The veil thrown down here is my deep fear of hospitals, doctors and medical treatments.  Between the age of 13 and 30 I set foot in a hospital maybe only a handful of times.  I have been to the hospital in the last 5 years countless times and have had what feels like millions of treatments and I have never gotten over my fears.  Every little cancer thing makes me think of my grandpa and how much he suffered.  Medicine and medical ethics have come a long way thankfully.  I am scared of hospitals from the first whiff in the door and I know there is nothing I can do about it but suck it up and endure.    It is hard to have a voice as a patient, hospitals and doctors are intimidating.  No matter how much I learn about my cancer or cancer in general, it is still not really comprehensible. This makes patients vulnerable and easily confused.  I know this and yet every time I get the scary nurse I don't speak up and ask for a different one.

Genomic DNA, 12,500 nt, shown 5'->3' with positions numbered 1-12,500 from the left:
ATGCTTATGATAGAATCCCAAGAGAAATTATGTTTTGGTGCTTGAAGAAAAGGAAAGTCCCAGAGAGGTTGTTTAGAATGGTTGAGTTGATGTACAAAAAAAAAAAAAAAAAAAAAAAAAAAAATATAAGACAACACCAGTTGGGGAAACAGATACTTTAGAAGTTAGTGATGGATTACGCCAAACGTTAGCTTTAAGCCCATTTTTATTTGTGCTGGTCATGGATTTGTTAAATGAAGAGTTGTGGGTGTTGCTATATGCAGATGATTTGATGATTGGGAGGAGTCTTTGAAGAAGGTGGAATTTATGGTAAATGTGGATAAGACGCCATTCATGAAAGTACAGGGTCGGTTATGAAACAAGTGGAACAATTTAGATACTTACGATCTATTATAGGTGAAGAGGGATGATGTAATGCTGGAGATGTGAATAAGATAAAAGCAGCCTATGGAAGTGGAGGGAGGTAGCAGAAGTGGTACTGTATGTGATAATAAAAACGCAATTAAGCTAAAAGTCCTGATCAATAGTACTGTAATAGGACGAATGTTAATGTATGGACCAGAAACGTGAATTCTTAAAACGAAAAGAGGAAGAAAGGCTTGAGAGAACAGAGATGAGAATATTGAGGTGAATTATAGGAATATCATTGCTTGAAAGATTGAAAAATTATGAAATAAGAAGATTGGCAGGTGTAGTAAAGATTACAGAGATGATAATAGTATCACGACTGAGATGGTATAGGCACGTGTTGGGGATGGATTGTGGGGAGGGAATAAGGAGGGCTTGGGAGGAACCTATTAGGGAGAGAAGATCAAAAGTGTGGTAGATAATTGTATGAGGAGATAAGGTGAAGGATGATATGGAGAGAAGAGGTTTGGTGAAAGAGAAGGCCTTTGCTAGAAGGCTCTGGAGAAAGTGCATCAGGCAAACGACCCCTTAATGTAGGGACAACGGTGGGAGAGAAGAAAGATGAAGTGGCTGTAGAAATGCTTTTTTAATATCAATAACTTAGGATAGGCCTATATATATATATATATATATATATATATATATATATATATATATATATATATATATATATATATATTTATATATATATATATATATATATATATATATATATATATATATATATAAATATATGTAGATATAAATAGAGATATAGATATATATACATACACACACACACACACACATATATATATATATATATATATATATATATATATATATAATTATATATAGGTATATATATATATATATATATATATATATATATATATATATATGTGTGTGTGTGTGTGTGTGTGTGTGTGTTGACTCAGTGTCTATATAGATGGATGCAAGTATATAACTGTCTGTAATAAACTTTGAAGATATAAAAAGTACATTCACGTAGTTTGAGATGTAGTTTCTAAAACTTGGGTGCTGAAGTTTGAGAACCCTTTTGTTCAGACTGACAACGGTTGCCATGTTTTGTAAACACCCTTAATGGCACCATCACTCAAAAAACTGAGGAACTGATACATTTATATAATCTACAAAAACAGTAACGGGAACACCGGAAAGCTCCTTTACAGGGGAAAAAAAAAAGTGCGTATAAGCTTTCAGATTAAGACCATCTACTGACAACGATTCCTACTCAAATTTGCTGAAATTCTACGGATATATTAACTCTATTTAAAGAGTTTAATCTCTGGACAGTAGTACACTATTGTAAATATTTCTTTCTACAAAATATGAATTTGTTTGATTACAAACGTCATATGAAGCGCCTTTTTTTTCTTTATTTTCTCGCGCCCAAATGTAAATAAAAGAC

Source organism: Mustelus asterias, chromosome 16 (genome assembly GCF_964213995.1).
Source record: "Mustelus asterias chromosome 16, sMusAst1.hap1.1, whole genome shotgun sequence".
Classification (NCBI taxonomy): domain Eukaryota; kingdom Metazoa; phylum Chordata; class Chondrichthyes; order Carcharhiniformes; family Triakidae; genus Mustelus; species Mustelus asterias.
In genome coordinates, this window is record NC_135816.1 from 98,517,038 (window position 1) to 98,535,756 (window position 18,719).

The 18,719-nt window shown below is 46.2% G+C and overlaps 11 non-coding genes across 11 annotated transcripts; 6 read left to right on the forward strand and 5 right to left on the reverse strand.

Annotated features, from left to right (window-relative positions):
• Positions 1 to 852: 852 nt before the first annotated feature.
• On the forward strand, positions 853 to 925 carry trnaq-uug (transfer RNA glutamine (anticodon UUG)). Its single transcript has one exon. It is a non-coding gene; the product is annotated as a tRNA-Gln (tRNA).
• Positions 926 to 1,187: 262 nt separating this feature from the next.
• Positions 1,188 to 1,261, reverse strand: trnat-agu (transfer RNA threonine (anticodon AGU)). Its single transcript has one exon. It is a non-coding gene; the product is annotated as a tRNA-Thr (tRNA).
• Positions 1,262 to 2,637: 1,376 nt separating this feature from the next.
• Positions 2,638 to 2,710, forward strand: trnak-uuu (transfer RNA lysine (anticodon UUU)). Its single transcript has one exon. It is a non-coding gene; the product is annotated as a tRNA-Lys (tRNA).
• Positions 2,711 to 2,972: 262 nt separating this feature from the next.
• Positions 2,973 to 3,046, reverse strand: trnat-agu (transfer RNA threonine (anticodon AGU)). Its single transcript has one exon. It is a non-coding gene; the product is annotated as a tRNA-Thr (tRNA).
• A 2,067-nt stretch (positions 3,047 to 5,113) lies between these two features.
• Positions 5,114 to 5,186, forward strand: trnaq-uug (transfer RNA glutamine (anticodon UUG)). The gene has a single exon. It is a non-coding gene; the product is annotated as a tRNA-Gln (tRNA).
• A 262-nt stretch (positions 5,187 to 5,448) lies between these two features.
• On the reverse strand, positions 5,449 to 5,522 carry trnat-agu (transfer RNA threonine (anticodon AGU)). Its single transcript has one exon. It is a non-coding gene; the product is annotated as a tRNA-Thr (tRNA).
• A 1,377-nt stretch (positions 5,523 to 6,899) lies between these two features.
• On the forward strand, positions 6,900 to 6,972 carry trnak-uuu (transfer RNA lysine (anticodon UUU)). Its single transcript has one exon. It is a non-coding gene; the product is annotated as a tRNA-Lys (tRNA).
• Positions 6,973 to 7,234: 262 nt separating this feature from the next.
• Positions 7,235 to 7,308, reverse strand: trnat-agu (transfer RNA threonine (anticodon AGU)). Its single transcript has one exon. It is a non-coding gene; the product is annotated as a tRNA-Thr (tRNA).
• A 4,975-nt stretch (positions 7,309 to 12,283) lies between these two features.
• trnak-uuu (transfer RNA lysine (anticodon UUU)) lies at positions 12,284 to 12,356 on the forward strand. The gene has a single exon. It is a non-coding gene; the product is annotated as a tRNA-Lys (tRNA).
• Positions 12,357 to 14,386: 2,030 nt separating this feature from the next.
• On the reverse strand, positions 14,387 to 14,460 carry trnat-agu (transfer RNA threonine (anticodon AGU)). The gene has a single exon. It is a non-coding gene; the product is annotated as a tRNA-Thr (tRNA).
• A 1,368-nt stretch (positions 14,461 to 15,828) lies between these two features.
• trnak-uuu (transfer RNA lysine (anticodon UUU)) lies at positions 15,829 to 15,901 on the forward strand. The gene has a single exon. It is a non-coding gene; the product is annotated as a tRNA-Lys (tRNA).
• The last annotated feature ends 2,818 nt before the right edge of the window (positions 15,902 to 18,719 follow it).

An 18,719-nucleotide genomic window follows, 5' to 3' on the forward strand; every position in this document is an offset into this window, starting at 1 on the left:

1. It may not make much sense but having looked after so many people as they are dying, the one thing I do know is that most people die when they are ready. I've seen people hang on to see the dog one last time, and I've seen people slip away when their family member stepped outside for just a moment, having spend days at the bedside waiting. This may seem presumptuous but your Grandpa was probably ok at that one moment. The family may have wanted to be there, but he didn't need them there. Like I said, it is presumptuous of me but it's the one consistency that I have found in medicine.

  2. Most of us are also handicapped by our ignorance of how our bodies work and how medical treatments affect us. We have to rely on and trust the doctors, who, bless them, are just as human as we are. They have education and knowledge, but aren't perfect. They make mistakes. Sometimes, with the best will in the world, they recommend things that wind up not being the right thing for a particular person.